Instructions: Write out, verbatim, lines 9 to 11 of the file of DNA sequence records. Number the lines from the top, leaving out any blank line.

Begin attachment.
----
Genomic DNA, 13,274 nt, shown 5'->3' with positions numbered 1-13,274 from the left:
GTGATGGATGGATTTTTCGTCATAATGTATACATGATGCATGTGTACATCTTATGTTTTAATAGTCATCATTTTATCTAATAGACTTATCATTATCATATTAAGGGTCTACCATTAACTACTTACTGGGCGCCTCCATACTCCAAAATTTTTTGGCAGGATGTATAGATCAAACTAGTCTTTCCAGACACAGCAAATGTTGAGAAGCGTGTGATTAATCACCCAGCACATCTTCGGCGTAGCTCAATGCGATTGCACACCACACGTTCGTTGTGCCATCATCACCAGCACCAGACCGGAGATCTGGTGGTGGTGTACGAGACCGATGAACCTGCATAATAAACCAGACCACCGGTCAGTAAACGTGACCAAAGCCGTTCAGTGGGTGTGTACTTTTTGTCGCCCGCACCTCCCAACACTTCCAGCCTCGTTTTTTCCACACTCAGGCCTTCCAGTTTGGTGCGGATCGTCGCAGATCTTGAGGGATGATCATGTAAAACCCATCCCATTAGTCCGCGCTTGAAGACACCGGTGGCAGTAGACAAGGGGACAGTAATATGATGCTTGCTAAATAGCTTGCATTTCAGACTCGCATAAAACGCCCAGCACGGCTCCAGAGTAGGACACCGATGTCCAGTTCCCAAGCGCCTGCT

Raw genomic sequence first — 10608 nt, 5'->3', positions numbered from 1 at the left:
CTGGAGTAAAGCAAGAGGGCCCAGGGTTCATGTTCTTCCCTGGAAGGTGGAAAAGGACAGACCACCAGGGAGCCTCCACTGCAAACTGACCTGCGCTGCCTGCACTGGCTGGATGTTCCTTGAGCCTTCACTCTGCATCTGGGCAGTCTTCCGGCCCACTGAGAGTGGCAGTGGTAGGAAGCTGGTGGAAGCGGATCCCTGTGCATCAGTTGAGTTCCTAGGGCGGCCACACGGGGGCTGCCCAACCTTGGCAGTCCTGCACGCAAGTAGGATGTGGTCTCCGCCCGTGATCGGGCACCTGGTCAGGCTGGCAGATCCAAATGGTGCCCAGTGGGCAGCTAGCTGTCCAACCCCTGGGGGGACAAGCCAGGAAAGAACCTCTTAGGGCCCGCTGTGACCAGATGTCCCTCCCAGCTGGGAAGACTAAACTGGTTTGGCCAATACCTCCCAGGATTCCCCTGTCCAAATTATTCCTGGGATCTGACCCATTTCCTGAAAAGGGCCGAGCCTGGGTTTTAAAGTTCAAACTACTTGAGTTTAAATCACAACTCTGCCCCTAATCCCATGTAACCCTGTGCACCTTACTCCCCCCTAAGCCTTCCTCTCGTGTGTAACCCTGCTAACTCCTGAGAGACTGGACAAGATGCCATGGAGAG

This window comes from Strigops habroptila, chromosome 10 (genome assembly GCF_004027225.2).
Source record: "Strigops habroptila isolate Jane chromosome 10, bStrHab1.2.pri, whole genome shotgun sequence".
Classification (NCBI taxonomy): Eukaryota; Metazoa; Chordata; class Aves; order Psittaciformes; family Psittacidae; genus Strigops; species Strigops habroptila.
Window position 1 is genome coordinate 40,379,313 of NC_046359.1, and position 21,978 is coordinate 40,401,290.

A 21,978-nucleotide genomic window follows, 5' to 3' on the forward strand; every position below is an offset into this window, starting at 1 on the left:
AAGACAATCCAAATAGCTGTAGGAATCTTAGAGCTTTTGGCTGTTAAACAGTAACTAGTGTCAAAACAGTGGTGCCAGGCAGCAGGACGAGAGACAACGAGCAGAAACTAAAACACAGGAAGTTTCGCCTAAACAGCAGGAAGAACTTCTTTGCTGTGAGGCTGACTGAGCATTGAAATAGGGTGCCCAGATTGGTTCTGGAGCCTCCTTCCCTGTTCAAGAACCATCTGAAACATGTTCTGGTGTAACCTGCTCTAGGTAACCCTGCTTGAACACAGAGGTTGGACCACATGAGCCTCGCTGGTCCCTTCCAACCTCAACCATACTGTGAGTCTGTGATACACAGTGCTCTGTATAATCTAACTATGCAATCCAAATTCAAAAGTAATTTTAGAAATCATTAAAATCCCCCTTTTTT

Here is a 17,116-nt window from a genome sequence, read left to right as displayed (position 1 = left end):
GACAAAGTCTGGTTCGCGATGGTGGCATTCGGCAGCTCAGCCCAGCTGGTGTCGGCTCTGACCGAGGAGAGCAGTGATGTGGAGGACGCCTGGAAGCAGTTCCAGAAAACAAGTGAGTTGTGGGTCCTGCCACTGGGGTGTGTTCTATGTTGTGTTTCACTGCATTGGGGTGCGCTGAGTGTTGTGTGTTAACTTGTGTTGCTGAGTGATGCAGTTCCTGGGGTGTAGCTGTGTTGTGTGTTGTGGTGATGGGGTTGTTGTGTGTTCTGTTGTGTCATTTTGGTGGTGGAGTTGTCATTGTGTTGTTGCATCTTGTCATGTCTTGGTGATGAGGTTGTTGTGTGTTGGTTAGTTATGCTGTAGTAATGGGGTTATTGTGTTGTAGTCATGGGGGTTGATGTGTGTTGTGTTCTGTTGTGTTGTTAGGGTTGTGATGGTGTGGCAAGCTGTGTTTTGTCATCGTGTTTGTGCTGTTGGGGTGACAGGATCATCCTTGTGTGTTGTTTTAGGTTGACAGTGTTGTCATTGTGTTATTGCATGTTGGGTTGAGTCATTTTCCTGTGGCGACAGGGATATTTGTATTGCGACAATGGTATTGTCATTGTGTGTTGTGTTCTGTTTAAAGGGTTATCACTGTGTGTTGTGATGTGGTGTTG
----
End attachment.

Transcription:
A 21,978-nucleotide genomic window follows, 5' to 3' on the forward strand; every position below is an offset into this window, starting at 1 on the left:
AAGACAATCCAAATAGCTGTAGGAATCTTAGAGCTTTTGGCTGTTAAACAGTAACTAGTGTCAAAACAGTGGTGCCAGGCAGCAGGACGAGAGACAACGAGCAGAAACTAAAACACAGGAAGTTTCGCCTAAACAGCAGGAAGAACTTCTTTGCTGTGAGGCTGACTGAGCATTGAAATAGGGTGCCCAGATTGGTTCTGGAGCCTCCTTCCCTGTTCAAGAACCATCTGAAACATGTTCTGGTGTAACCTGCTCTAGGTAACCCTGCTTGAACACAGAGGTTGGACCACATGAGCCTCGCTGGTCCCTTCCAACCTCAACCATACTGTGAGTCTGTGATACACAGTGCTCTGTATAATCTAACTATGCAATCCAAATTCAAAAGTAATTTTAGAAATCATTAAAATCCCCCTTTTTT

Here is a 17,116-nt window from a genome sequence, read left to right as displayed (position 1 = left end):